Five Observations and Annotations on Recent Chinese History
with particular attention to sovereignty issues regarding Formosa and the Pescadores
After reviewing Recent Chinese History (from the Chinese viewpoint), we can make the following five observations and annotations:
- It is very important to recognize that upon the coming into force of the 1895 Treaty of Shimonoseki, all previous claims of China regarding the ownership of Taiwan and the Pescadores, whether due to history, culture, language, race, geography, geology, etc., became null and void.
- From the period of 1937.07.07 to the late 1940's, the Republic of China (KMT) is reported to have announced the unilateral cancellation of the Treaty of Shimonoseki on more than one occasion. However, in fact the Treaty of Shimonoseki contained no such provisions which would allow such a unilateral cancellation, either by the Ching Dynasty, or by a successor dynasty, or a non-dynasty, such as a republic. Certainly, the Chinese statement of the cancellation of the Treaty of Shimonoseki was not recognized by Japan, other countries, or by any other international bodies.
- Even if the Republic of China (KMT) was able to effectively cancel the Treaty of Shimonoseki during the period of the late 1930's to the late 1940's, this still would not affect the cession of Formosa and the Pescadores to Japan. In regard to treaties between countries, the opinion of international legal scholars is that such items as territorial cessions and the assumption of debts come into effect after ratification of the treaty. After this time, the clauses authorizing these actions effectively cease to exist, because they are "fulfilled provisions." According to this customary law practice, even if an international treaty between countries is later terminated according to its own provisions, a territorial cession or original assumption of debt is not effected, unless an entirely new treaty is drawn up and ratified.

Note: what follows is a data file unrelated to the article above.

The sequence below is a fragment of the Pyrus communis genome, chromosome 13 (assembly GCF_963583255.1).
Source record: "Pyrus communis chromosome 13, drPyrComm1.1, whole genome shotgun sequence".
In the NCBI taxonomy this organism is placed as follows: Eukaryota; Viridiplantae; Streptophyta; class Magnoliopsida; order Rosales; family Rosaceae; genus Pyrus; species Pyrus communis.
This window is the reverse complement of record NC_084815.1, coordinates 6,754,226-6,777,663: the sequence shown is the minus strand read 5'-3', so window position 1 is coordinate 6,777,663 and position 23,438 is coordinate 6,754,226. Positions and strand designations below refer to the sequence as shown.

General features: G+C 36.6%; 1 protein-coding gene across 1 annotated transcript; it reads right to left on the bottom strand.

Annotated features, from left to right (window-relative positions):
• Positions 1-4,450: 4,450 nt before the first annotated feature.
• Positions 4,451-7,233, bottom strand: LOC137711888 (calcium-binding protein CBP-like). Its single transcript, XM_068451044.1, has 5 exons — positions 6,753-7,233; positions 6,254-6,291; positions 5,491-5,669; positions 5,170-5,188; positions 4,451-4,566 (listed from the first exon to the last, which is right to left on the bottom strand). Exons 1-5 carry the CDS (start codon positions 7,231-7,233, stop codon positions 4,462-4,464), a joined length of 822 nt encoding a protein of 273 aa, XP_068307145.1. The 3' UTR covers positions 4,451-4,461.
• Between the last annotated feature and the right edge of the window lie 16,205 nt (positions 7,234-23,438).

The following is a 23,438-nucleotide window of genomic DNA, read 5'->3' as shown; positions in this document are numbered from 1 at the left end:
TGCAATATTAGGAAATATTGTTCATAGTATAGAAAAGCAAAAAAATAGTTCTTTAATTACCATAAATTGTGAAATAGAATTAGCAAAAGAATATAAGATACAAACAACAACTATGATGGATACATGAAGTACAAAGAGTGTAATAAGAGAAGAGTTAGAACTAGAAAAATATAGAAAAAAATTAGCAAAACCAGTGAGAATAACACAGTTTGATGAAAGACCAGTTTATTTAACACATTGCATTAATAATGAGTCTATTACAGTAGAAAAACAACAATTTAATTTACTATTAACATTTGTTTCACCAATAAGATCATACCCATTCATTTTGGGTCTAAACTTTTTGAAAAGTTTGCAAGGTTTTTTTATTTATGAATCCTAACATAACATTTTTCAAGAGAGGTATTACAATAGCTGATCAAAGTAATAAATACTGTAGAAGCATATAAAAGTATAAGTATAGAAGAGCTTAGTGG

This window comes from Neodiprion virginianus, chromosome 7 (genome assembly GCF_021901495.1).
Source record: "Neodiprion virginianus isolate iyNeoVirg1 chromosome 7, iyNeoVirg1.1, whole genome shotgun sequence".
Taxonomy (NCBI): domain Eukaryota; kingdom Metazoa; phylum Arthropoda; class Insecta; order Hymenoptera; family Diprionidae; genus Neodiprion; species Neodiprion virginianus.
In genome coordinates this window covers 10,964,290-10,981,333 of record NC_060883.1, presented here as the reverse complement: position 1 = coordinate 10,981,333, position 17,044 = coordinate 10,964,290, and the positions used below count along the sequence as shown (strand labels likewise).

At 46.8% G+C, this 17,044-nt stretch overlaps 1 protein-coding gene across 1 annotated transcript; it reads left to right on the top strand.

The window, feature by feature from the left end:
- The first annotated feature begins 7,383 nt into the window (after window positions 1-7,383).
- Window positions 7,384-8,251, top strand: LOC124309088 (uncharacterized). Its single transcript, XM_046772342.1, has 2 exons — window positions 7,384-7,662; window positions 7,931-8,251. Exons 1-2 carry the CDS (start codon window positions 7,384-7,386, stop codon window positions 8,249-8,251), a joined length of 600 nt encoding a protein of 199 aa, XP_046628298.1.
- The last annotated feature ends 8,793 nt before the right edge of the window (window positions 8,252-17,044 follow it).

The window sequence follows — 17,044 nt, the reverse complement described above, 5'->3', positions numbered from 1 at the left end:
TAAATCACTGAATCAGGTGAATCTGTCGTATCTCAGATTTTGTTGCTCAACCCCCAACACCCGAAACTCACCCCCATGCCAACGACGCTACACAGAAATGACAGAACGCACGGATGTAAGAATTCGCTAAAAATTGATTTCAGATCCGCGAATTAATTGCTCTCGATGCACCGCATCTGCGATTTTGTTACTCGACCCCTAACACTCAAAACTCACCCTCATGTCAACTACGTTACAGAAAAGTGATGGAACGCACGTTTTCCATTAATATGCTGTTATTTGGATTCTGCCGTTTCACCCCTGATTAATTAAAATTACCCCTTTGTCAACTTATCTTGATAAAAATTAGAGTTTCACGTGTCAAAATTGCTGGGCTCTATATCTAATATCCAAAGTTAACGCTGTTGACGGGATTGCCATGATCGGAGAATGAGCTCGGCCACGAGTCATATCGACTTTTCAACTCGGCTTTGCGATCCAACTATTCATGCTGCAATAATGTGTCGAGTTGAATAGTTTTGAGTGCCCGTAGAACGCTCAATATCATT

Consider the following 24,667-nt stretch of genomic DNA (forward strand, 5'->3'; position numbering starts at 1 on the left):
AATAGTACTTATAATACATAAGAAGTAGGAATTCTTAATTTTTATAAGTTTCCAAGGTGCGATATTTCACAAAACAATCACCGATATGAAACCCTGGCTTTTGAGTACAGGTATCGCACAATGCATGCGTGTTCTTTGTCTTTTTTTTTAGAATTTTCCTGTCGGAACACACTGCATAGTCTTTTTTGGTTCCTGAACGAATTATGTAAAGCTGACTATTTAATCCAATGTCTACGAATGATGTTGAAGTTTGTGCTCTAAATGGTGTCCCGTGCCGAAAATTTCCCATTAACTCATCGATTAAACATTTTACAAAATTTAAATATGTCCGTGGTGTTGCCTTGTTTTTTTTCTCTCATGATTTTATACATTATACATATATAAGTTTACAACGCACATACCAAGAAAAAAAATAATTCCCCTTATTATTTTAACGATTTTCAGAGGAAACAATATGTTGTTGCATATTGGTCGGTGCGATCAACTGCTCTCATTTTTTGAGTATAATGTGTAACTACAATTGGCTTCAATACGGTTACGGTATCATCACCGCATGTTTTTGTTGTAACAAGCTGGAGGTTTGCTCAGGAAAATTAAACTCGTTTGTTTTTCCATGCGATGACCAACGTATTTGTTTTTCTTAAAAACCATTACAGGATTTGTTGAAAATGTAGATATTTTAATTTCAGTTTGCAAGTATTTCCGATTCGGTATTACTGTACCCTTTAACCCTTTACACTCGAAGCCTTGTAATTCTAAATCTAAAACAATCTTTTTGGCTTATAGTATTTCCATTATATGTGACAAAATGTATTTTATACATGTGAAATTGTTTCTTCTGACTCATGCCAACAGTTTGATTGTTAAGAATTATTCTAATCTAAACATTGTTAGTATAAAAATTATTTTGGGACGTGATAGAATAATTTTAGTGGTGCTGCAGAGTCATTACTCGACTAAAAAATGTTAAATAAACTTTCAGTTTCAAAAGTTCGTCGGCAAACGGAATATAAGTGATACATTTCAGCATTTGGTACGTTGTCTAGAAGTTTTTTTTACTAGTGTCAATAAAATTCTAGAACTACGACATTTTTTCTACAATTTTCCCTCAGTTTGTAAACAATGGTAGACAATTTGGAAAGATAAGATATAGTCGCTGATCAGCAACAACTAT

Note: The Republic of China was not a signatory to the San Francisco Peace Treaty (SFPT) and according to Articles 21 and 25 therein, cannot claim any special benefits in regard to ownership of Formosa and the Pescadores via the SFPT. Nor can the ROC claim to be an "Allied Power" as defined therein. The Treaty of Taipei did not contain any clauses which would alter these facts.
- According to international law, 1945.10.25, cannot be called "Taiwan Retrocession Day," because there was no transfer of sovereignty on that date. As early as the beginning of the 1800's, the opinion of legal scholars was that "occupation does not transfer sovereignty," and this was later codified in the 1949 Geneva Conventions. In summary, in 1895 Formosa and the Pescadores were ceded to Japan, and these areas were no longer "internal affairs of China," but were "internal affairs of Japan," and indeed of concern to the world community. After WWII, in order to transfer the sovereignty of Formosa and the Pescadores, the drafting of a formal international treaty was necessary.
- The original "Nationality Law" of the Republic of China was promulgated on 1929.02.05. At that time, the residents of Formosa and the Pescadores held Japanese nationality. In the 1940's (or even earlier by some accounts) the Republic of China announced on numerous occasions that the residents of Formosa and the Pescadores were effectively undergoing a mass naturalization and becoming ROC citizens. According to the 1952.08.05 Treaty of Taipei, nationals of the Republic of China shall be deemed to include all the inhabitants and former inhabitants of Taiwan (Formosa) and Penghu (the Pescadores) and their descendents who are of the Chinese nationality in accordance with the laws and regulations which have been or may hereafter be enforced by the Republic of China in Taiwan (Formosa) and Penghu (the Pescadores). However, in fact the "Nationality Law" of the Republic of China was never formally amended to include any such provisions. The next revision of the "Nationality Law" after 1929.02.05 was on 2000.02.09, and no mention was made of the "mass naturalization" of residents of Formosa and the Pescadores as ROC nationals. Even if there was any sort of emergency situation in effect after WWII, or with the imposition of martial law, the residents of Formosa and the Pescadores might have been naturalized by a "decree" or "proclamation" which was later confirmed by the Legislative Yuan. In reality, no such Legislative confirmation was ever made.
According to the customary law of treaties, there is typically a grace period (often as long as two years) where the local residents can choose whether to retain their original nationality or assume a new one. No such provisions were announced in Formosa and the Pescadores, which further calls the "due process" of any sort of mass naturalizations into question. Of course from another angle, the sovereignty of Formosa and the Pescadores was never transferred to the Republic of China, so any such claims of mass naturalization of the local residents are clearly invalid. Also notable is that Japanese courts have held that the residents of Formosa and the Pescadores were Japanese nationals up through 1952.04.28. In summary, the assumption that since the late 1940's or the early 1950's the residents of these areas are properly termed "Republic of China nationals" is open to serious debate.